As a Boston EMS paramedic, Juli Nichols saw everything happen to everyone. She could bring one patient to a hospital and minutes later the next call might send her to help a homeless alcoholic on Boston Common, a chief executive in an office tower, or someone somewhere in between.
What patients did not know, her colleagues said, was that amid the misfortune that left them in need of an ambulance, it became, in a way, their lucky day when Ms. Nichols arrived.
“She just had a way of relating to people,” said Paul Ahearn, a retired deputy superintendent of Boston Emergency Medical Services, who is now a pastoral care minster and interfaith chaplain at Boston Medical Center.
“She could have the sickest person in the world in her ambulance, and no matter what was happening, she would have this person laughing on her way into the hospital,” he said. “She just had a connection with people, once they were in the ambulance.”
Ms. Nichols, who turned her breast cancer diagnosis five years ago into an opportunity to teach colleagues about the illness and raise awareness and funds for cancer research, died Friday in her Waltham home. She was 54.
In October 2010, she was honored as the advanced life support provider of the year during the 10th annual Metro Boston EMS Council Region IV Awards.
“She just said last week that she was lucky she had a job she truly loved,” said her sister, Brenda Berry of Beverly.
Ms. Nichols began working for Boston EMS in 1983 and was an emergency medical technician before becoming a paramedic.
“During the majority of her time here, she has worked on two of the city’s busiest ALS ambulances,” Boston EMS said in a statement when she won the award. “There is no bigger advocate for her patients than Juli, who is known for providing exceptional care and strongly advocating for her patients.”
There also were few people her size so willing to step into the fray of saving lives on the streets of Boston.
“Pound for pound, she was one of the toughest individuals I’ve ever met in my life: 5-foot-2 and she would stand up to 6-foot anybody, and that’s the way she lived her life, and she was proud of that,” said her brother Bobby of Severna Park, Md.
“She excelled at her job,” said Dianne Cavaleri, a Boston EMS superintendent. “If you look up ‘hellion, spitfire, passionate, loyal, tenacious human being,’ there’s a picture of Juli.”
Family and colleagues say those descriptions could just as easily be applied to the hours Ms. Nichols spent away from work. Beginning with words that start with the letter S, she liked to swim, surf, sail, ski, snowshoe ,and scuba dive. And that’s when she was not biking, hiking, kayaking, target shooting, or rock climbing. She hiked in Alaska, biked in Ireland, and played hockey in Russia.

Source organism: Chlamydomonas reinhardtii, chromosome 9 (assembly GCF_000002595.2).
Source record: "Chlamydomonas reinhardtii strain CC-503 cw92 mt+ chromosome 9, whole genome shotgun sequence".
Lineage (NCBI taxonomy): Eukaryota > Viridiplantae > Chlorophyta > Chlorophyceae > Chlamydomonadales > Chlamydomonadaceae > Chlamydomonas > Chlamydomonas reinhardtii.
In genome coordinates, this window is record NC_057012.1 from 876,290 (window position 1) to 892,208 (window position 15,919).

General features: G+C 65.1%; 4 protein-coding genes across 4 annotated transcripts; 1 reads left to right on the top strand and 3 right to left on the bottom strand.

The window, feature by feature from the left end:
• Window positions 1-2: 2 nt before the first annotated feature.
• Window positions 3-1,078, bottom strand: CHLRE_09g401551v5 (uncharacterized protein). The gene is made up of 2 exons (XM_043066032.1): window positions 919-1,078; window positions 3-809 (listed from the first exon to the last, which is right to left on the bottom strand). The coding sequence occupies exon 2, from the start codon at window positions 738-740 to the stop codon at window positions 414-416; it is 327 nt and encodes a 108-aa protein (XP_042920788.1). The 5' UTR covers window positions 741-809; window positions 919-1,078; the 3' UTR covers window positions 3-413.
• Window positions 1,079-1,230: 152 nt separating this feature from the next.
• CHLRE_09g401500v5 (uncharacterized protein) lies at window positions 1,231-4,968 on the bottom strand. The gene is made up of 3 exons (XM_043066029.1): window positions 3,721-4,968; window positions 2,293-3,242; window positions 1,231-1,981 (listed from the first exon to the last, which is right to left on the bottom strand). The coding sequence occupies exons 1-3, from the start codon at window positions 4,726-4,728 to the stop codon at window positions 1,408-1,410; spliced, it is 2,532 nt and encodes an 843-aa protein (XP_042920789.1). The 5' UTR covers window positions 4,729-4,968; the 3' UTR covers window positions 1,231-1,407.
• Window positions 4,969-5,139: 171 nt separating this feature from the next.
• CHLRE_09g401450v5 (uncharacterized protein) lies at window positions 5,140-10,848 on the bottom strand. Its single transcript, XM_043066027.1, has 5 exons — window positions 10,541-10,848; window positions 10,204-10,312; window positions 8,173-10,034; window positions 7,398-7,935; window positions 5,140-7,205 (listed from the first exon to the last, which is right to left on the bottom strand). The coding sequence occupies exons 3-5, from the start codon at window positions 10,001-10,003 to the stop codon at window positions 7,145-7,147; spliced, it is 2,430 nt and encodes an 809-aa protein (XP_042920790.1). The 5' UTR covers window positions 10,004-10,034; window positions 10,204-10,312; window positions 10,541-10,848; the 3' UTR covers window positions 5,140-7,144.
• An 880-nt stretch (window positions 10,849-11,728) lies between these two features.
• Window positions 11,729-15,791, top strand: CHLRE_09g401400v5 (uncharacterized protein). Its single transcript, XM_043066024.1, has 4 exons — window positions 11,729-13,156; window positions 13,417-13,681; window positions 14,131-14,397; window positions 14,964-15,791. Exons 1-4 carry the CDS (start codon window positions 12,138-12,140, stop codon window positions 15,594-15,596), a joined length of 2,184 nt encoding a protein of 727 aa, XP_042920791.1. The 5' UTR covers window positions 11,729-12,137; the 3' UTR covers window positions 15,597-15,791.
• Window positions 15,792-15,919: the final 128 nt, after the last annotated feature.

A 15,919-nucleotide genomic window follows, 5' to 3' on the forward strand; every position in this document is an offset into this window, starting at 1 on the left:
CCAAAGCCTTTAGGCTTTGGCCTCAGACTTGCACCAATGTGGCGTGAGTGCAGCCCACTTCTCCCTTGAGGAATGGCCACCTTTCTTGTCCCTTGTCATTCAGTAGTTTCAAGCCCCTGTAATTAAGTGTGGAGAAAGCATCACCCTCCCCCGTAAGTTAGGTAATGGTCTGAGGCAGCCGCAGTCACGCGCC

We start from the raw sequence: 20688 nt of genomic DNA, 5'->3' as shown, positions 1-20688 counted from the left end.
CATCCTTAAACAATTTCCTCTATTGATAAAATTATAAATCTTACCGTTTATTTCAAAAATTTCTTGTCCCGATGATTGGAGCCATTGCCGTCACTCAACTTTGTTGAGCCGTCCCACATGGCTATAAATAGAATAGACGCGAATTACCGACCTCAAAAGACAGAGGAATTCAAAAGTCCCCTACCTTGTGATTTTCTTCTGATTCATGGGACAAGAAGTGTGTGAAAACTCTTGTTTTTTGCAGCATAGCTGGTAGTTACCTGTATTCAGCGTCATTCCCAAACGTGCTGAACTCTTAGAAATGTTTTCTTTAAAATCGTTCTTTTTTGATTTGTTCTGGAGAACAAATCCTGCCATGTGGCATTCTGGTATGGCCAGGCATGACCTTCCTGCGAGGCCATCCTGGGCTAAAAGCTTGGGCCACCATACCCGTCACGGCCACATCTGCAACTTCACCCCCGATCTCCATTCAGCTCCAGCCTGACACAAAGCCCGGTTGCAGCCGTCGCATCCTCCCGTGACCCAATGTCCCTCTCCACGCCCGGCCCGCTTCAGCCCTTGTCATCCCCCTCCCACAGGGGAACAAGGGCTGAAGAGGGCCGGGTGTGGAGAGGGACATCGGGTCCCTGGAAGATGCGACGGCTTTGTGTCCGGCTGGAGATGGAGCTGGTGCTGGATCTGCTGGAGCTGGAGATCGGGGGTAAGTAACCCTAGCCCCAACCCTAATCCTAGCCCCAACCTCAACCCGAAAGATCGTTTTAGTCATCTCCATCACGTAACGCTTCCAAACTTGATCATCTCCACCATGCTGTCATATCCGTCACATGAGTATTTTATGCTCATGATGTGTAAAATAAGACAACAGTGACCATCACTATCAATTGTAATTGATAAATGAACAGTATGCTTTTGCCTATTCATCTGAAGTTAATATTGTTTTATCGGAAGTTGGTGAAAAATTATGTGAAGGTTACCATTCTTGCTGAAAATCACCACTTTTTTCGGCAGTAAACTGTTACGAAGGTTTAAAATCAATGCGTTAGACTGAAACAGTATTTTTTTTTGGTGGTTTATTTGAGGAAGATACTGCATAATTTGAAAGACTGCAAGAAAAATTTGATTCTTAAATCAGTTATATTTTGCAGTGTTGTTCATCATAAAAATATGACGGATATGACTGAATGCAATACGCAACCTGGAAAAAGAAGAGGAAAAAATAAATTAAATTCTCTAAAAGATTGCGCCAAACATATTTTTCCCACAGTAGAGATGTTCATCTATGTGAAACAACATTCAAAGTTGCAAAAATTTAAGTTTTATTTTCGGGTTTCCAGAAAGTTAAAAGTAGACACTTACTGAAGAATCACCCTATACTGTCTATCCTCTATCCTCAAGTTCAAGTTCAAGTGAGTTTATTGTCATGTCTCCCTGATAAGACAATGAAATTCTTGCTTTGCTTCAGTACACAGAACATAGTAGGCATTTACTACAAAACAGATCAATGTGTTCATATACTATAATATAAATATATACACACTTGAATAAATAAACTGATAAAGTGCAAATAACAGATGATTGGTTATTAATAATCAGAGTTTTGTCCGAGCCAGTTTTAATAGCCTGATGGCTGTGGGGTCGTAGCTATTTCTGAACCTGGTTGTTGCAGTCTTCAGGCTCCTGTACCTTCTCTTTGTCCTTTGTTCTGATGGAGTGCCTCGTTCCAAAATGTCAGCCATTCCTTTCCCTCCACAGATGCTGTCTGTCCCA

“I will tell you that none of those were done halfheartedly,” her brother said. “She did everything to the fullest.”
Born in Brighton, Ms. Nichols was the third of four siblings. Her father drove a Greyhound bus, and her mother, died when Ms. Nichols was 11.
She spent much of her childhood and teen years in Woburn and in Florida, where she graduated from high school before returning to Massachusetts.
At first she drove an ambulance for the MSPCA at Angell Animal Medical Center in Boston. After studying to be a paramedic at Northeastern University, Ms. Nichols worked with a suburban ambulance service before joining Boston EMS.
“She was fearless, no doubt about it,” said Dan Hickey a Boston EMS paramedic who had worked with Ms. Nichols. “She wasn’t tall, but she was full of spunk. And she cared for the people that we treated.”
Petrina Sullivan, another Boston paramedic who worked with Ms. Nichols for a decade, said that “she just cared so passionately about what she did. And it really wasn’t even a job for her. It was part of her life. Everybody that she came in contact with, she just touched them. She was a gentle, kind, compassionate woman.”
Ms. Nichols worked with Survivors by the Sea, a group of cancer patients in Winthrop. She played bagpipes with the North Shore Pipe Band in Gloucester and was a member of the state Audubon Society.
Upon being diagnosed in spring 2008, she taught classes to colleagues to raise awareness about cancer in general and breast cancer in particular. Never averse to saying anything that might make anyone uncomfortable, she pointed out to colleagues that breast cancer could afflict men as well.
“She was taking what she was learning from this and wanted to help other people, too,” her sister said.Continued...